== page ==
Farm Skills 101: Low Student-Teacher Ratio, High Level of Practical Knowledge Make Course A Great Value

SFProduction LOGOGetting a good bang for your buck is rarely guaranteed in the world of sky-high college tuition.

But not for students in SFA’s Sustainable Food Production Program, which teaches various real-world sustainable farming skills in an on-farm environment. Not only does Farm Skills 101 teach students the hands-on skills needed to become successful sustainable farmers, it’s a great value, too – SFP also boasts a low student-teacher ratio that leads to a fairly intense, in-depth experience.

Dr. Sue Wika

Dr. Sue Wika

Farm Skills 101 consists of around 50 hours of on-farm education in three weekends of fun and fulfilling learning. As instructor Dr. Sue Wika is fond of saying, “These are days in the field, not field days.” Students must dress properly: pants, closed-toe shoes, gloves and safety glasses are required. Topics include Fencing Strategies for Forage-based Livestock Systems, Compassionate Animal Husbandry and Handling, Pasture Management and Grazing Basics, and Farm Equipment and Tools.

Wika said the Farm Skills 101 was developed for both students with some farm knowledge as well as for those who didn’t grow up on a farm.

“It’s a way to experience and learn some of those skills ‘farm kids’ acquired through daily interaction with farm processes,” she said. “The course is designed with a low student-teacher ratio, so the experience will be empowering.”

And then there’s the bang-for-your-buck factor. Tuition for the Fall 2014 semester of Farm Skills 101 is just $1,025, and scholarships are available. For the amount of knowledge packed into this course – students learn not in theory, but in practice – Farm Skills 101 tuition is a smart investment in the future of anyone considering a sustainable farming career.

Fall 2014 classes are Oct. 3-4, 10-11 and 17-18 at farms near Alexandria, Minn. All students receive a free one-year SFA membership.

To enroll, visit this link and view payment information. To learn more or view a more detailed curriculum, visit the SFP Program homepage or contact Dr. Wika at paradoxhomestead@gmail.com.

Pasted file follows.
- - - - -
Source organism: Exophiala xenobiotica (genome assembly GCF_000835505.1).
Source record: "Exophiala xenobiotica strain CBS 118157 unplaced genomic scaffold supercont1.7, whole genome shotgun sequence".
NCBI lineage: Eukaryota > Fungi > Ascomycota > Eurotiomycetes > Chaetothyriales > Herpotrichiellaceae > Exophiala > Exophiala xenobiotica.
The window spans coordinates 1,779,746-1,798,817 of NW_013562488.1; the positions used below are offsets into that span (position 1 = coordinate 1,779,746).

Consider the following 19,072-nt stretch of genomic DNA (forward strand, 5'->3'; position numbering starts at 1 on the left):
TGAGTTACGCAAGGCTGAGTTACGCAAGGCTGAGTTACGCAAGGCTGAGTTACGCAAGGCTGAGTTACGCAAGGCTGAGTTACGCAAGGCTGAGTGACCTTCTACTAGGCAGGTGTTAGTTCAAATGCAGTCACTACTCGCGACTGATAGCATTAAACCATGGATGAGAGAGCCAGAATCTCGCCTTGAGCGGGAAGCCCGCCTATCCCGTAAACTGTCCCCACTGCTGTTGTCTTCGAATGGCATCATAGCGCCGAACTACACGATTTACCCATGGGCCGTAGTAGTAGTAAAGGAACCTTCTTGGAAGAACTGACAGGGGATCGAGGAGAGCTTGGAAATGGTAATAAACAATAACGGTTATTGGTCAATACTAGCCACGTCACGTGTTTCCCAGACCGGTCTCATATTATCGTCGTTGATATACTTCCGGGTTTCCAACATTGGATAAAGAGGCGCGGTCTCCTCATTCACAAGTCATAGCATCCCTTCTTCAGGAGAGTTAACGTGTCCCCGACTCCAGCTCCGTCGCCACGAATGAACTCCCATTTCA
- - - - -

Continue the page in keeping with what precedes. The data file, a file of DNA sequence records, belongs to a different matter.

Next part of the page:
SFP Course: Introduction to Small Ruminant Husbandry is April 26

Dan, Tom and sheep 500p for websiteAnyone considering adding goats or sheep to their sustainable food production system or those who want to manage their small ruminants more holistically should attend a SFA Sustainable Food Production workshop, Introduction to Small Ruminant Husbandry, from 1 to 5 p.m. Sat., April 26, at Paradox Farm, 11643 State Highway 78, Ashby, Minn. (ten miles south of Battle Lake; seven miles north of Ashby).

Click here to download a flyer.

This course provides students opportunity for hands-on work with sheep and goats. In a working-farm setting, students can learn how small ruminants can fit into a natural systems farm. Course topics include: holistic management, ruminant nutrition, animal handling, fencing, grazing strategies, holistic veterinary care, shelters, weight and age estimation. Wear clothing appropriate for working with animals: closed-toe shoes, gloves, long pants.

Paradox Farm owners Sue Wika and Tom Prieve will share their perspectives on how small ruminants can fit in holistically managed food production systems. Small ruminants have been an integral element of Paradox Farm for ten years. In addition to enjoying and appreciating small ruminants, Wika and Prieve are experienced sustainable farming educators and lead SFA’s Sustainable Food Production Program, which is also gearing up for its Fall 2014 semester.

To learn more and to register, click here.

Gabe Brown Returning for 2015 Midwest Soil Health Summit

Gabe chats with two farmersBy Jason Walker • SFA Communications & Membership Coordinator

Soil health really is the key to sustainability and is becoming top of mind for SFA.

Midwest Soil Health Summit presenter and soil health pioneer Rick Bieber chats with attendees at the MSHS Discussion Tables.

Midwest Soil Health Summit presenter and soil health pioneer Rick Bieber chats with attendees at the MSHS Discussion Tables.

Shifting the focus of agriculture from maximum yields to maximum soil health quality is critical to the sustainability of agriculture in Minnesota, the Upper Midwest, the United States and globally. SFA is committed to continued soil health programming, including programs addressing the integration of cover crops, row crops and livestock grazing, and will continue the pursuit of funding and programs that foster the development of soil health building practices for the long term.